I wasn't normally a massive fan of school or of organised learning in general, but funnily enough I really looked forward to those lessons. I was lucky enough to be at a point where I didn't need to worry too much about the actual work and I could concentrate on soaking up this intoxicating new experience. The more time I spent with her, the more I liked her. This was uncharted territory for me - my distant crush was suddenly right up close and even more attractive than before. I had no idea what to do next. I needed more time. I really didn't want those last few months of Maths classes to come to an end. But, of course, they did.

The summer holiday came and went. I knew that our classes would be changing around completely on our return in September. I would be going into some kind of even-more-Maths class and I hadn't seen her at the induction for that. But as far as I knew we would both be taking Economics again (as would our Mutual Friend) and there were only to be two different Economics groups.

I bumped into My School Crush on our first day back and we compared timetables. Bad news - she and our Mutual Friend were in one class and I was in the other. I couldn't switch without changing my other subjects drastically. I still remember that moment of sinking realisation. She said "Well then, I guess I'll see you around." All I could think of to say in reply was "Yeah, see you around."

I did see her around occasionally, but less and less. I made an effort to speak with her at those times - it may have been obvious that I was trying a bit too hard to keep some kind of connection. It never really looked likely to work. I debated whether to tell her - without being quite sure what to say - but often she had a boyfriend, which made it seem inappropriate, and at other times I came up with other ways to talk myself out of it.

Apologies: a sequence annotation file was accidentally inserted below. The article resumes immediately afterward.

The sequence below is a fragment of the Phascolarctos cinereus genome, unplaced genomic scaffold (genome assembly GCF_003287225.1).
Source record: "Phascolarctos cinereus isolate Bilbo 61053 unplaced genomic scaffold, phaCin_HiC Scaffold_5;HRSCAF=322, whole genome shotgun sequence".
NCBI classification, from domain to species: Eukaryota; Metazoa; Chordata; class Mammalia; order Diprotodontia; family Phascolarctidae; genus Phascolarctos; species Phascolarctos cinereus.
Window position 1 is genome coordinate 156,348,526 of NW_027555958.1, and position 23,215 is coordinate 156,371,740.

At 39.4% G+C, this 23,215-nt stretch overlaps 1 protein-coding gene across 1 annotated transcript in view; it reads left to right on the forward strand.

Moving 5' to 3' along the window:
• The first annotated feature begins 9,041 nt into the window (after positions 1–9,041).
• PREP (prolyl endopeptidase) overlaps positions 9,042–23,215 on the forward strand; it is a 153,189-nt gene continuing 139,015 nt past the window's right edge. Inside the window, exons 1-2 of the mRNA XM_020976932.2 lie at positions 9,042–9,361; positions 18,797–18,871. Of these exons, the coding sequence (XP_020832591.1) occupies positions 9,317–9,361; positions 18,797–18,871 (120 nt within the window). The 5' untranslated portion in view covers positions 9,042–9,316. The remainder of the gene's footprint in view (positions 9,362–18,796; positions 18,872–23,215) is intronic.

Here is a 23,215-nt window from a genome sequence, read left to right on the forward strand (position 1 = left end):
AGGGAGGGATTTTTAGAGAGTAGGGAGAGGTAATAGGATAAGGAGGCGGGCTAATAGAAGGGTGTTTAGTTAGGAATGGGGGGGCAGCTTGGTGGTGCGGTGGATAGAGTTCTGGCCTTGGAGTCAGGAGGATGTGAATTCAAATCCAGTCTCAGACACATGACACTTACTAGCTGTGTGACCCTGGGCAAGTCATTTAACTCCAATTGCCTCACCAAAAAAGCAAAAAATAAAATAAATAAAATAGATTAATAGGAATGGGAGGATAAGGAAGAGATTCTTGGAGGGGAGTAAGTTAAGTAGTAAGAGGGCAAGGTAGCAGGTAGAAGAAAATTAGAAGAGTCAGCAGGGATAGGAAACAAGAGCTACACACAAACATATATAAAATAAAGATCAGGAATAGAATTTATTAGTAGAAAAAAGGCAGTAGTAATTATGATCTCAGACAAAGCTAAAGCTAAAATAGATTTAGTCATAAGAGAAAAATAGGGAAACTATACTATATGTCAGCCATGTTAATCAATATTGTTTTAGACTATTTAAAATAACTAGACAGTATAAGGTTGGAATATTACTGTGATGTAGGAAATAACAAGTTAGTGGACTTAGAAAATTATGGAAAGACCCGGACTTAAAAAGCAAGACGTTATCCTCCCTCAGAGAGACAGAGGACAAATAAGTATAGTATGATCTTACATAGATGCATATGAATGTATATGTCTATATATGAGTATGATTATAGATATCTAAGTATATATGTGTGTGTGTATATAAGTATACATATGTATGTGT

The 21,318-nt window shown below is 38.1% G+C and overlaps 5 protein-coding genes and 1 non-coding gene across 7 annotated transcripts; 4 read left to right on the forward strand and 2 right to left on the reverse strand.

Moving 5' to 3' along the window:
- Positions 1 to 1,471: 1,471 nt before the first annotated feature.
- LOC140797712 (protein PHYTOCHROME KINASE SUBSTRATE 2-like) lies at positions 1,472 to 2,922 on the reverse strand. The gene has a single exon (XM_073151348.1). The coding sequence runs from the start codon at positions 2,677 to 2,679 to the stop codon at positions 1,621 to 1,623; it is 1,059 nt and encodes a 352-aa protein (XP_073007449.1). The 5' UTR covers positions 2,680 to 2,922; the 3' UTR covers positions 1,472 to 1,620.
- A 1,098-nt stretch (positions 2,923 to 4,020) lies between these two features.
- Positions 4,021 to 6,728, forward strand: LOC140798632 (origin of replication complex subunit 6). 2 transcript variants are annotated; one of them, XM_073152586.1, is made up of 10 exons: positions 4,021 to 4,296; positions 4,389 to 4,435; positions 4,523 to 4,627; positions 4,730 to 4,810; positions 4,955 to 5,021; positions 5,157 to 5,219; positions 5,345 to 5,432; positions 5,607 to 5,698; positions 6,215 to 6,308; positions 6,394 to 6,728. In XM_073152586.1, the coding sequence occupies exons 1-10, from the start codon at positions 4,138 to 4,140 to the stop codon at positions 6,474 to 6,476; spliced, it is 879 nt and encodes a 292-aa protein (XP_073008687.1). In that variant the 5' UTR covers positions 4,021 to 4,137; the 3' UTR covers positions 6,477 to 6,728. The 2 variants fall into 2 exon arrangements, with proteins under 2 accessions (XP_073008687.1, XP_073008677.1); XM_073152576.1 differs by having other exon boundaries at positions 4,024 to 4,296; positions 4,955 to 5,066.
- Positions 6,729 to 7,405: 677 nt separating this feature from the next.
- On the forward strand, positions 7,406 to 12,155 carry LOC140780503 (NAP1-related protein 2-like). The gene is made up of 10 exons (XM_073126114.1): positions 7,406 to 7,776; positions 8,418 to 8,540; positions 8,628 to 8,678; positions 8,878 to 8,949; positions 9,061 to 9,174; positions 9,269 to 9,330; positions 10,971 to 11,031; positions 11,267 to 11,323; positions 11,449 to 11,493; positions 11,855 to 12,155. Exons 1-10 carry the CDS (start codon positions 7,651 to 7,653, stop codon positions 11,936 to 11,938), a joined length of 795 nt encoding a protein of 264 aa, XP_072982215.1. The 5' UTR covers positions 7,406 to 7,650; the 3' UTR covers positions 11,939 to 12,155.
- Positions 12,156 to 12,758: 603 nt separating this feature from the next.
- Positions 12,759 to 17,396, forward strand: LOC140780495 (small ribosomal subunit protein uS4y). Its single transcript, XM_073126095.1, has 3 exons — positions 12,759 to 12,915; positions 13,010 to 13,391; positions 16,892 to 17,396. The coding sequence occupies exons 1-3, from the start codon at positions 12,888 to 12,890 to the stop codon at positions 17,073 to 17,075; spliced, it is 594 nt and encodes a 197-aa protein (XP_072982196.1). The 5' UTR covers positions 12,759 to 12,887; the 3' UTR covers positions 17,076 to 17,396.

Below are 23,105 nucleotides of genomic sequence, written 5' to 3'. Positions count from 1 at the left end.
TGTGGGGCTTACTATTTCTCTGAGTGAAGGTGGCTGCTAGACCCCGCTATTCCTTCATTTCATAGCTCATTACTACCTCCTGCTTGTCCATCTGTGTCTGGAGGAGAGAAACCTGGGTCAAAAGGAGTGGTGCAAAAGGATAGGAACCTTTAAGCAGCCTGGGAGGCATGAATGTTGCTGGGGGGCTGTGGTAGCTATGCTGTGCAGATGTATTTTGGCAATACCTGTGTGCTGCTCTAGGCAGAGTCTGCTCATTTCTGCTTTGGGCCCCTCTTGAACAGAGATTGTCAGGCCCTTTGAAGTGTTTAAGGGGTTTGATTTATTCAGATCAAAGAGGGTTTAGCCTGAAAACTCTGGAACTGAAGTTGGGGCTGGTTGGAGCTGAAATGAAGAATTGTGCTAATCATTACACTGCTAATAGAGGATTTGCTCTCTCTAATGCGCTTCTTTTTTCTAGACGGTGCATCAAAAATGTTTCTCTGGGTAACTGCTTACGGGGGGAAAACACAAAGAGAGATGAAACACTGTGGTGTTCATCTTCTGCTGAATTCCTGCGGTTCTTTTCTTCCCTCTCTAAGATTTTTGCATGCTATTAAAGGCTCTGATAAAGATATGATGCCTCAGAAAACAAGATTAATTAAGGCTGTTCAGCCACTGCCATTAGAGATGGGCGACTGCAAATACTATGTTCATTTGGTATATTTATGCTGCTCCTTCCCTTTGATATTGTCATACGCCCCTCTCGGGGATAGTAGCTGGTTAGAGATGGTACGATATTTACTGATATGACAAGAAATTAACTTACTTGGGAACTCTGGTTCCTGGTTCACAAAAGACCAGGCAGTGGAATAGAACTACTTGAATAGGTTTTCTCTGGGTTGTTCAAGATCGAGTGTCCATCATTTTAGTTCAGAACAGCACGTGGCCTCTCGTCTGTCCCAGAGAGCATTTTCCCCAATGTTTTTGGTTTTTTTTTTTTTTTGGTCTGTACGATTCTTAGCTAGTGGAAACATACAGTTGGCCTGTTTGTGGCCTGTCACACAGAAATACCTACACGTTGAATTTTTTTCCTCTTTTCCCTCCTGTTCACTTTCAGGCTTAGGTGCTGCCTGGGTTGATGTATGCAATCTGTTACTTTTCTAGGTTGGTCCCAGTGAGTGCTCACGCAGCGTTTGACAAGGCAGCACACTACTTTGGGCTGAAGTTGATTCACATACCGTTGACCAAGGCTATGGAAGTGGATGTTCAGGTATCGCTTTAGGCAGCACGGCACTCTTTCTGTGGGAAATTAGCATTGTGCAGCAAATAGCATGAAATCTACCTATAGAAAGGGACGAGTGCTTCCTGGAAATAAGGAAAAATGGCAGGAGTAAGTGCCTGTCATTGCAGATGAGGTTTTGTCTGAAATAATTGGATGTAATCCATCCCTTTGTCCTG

...but one day she and I were walking, just the two of us. We were walking through some kind of forest and we came to a clearing and I thought: I should tell her how I feel. Here and now. As we faced each other I started to speak but she simply put her finger up to my lips and said "I know." And then she kissed me. It was wonderful and I felt so full of happiness...

And then I woke up. Waking from that dream and realising that it hadn't actually happened left me in a bad mood for most of the following day. These days I like the idea of trying to enjoy having had the dream rather than begrudging reality, but at that time it felt like I'd just had my greatest wish granted and then almost instantly snatched away.

As time went by and I saw her less and less, the Out Of Sight Out Of Mind effect gradually took my thoughts away from her and readied me for the fact that we wouldn't be walking around the same school forever. By the time school finished I was ready to let go of My School Crush and free my attention for my impending move to university. Apart from a fleeting glimpse in a local shopping mall the following summer, I never saw her again.

...Well, I've never seen her in person again. But now it's 2010 and Facebook has firmly established itself as the way to sneak a peek at people from one's past. About six months ago I finally started to enter her name into the search box and was briefly shocked when Facebook flashed up her photo to me before I'd even finished! She doesn't have an unusual name - how on earth could Facebook know that out of all the possibilities in the world I was looking for her? Then I realised why it had given her priority: we've got a mutual friend - a different guy from our old Economics class. I haven't seen him since school either and I wouldn't claim to know him at this stage, but he sent me a friend request two years ago and I accepted (I had decided to accept any requests from people I'd known at some point even if we hadn't stayed in touch.) So that's how Facebook knew. I think I preferred the magical mystery actually.